SLR - April 2019 - Natalia Cardona

Persistent Postoperative Step-Off of the Posterior Malleolus Leads to Higher Incidence of Posttraumatic Osteoarthritis in Trimalleolar Fractures

Reference: Verhage, SM, Krijnen P, Schipper IB, & Hoogendoorn JM. Perisistent postoperative step-off of the posterior malleolus leads to higher incidence of posttraumatic osteoarthritis in trimalleolar fractures. Arch Orthop Trauma Surg. 2019 Mar; 139(3):323–329.

Scientific Literature Review

Reviewed By: Natalia Cardona, DPM
Residency Program: Northwest Medical Center, Margate, FL

Podiatric Relevance:
The posterior malleolus fracture of an ankle may many times be overlooked, even though it is an important component of an ankle fracture. Decisions regarding management require an understanding of the ligaments, bony architecture and components of the injury. Traditionally, the size of the posterior fragment is considered the most important indicator of whether or not the posterior malleolus fragment should be fixated. Factors contributing to poor functional and radiologic outcomes are still unclear. This study was designed to determine predictors for the development of posttraumatic osteoarthritis and worse functional outcomes in trimalleolar fractures.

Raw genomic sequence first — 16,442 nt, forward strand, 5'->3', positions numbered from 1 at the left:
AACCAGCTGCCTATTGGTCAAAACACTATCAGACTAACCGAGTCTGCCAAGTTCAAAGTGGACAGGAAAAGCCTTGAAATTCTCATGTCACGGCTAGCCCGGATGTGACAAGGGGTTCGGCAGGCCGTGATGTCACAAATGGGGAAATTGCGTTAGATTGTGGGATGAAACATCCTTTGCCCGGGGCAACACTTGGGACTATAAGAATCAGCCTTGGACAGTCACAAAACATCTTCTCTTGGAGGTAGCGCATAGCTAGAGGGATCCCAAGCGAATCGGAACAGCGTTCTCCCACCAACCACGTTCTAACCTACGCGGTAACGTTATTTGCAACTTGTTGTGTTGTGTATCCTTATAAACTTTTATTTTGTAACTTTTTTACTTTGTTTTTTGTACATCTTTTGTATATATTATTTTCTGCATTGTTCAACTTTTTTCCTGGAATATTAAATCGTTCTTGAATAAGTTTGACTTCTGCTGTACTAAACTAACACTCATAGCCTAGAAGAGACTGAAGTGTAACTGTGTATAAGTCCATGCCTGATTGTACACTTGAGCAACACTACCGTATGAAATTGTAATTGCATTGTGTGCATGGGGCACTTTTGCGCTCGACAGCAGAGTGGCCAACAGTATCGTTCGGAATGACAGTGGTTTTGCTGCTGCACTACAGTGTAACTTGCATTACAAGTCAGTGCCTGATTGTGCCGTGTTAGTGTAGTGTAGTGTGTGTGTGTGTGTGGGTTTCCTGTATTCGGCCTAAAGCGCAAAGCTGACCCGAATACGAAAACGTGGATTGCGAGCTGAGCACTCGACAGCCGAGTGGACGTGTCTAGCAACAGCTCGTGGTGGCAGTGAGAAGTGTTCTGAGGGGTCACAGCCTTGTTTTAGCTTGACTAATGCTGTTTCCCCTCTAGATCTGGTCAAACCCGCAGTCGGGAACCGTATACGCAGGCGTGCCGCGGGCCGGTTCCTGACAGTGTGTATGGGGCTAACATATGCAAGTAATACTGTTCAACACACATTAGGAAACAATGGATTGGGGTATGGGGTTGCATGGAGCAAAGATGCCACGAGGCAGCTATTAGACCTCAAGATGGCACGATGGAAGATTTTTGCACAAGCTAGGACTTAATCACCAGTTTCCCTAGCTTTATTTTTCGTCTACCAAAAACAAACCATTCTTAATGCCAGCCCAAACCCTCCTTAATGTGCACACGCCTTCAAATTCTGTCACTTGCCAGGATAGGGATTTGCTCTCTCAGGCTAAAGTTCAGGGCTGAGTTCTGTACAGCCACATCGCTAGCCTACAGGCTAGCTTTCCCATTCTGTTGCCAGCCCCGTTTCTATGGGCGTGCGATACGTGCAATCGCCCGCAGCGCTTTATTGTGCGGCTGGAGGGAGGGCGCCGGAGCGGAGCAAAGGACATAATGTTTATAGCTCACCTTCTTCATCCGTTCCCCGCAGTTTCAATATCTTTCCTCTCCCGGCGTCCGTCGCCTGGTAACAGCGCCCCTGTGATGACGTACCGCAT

Methods: This is a retrospective cohort study, which evaluated 169 patient outcomes following trimalleolar fracture, treated between 1996 and 2013 in the Netherlands with a mean follow-up of six years. Originally, patients were treated in an anterior-to-posterior approach to the posterior malleolus fragment, but after 2011, the authors changed their operative strategy to open reduction and internal fixation via posterolateral approach. The average fragment size was 17 percent of the inta-articular surface. Twenty patients had a posterior fragment smaller than 5 percent of the intra-articular surface, 119 patients a fragment of 5–25 percent and 30 patients a posterior fragment larger than 25 percent. In total, 39 patients (23 percent) underwent fixation of the posterior fragment. Anatomic reduction was defined as a step-off or gap of 1 mm or less.  

Results: The authors noted clinical union in all 169 patients. Anatomical reduction of the posterior malleolus fracture fragment was achieved in 23 out of 39 patients while clinical union was noted in all 169 patients. According to the study, osteoarthritis was present in 49 (30 percent) of the patients. The median AOFAS score after follow-up was 93, and the median AAOS score was 92. A persistent postoperative step-off larger than 1 mm was found in 65 patients (39 percent). Significant risk factors for the development of osteoarthritis was a higher age and postoperative step-off > 1 mm.  Osteoarthritis and BMI were noted to be significant risk factors for worse functional outcome.

Conclusion: The authors of this study concluded it is advisable to correct intra-articular step-off of posterior malleolar fragments to reduce the risk of developing osteoarthritis and, consequently, the risk of worse functional outcomes after long-term follow-up. What was very interesting in this study, was that neither size of the posterior malleolar fragment, or type of fixation, was associated with the development of osteoarthritis or with a poor functional outcome. Therefore, they determined that it would be beneficial to the patient to anatomically reduce and fixate all intra-articular posterior malleolar fracture fragments regardless of size.

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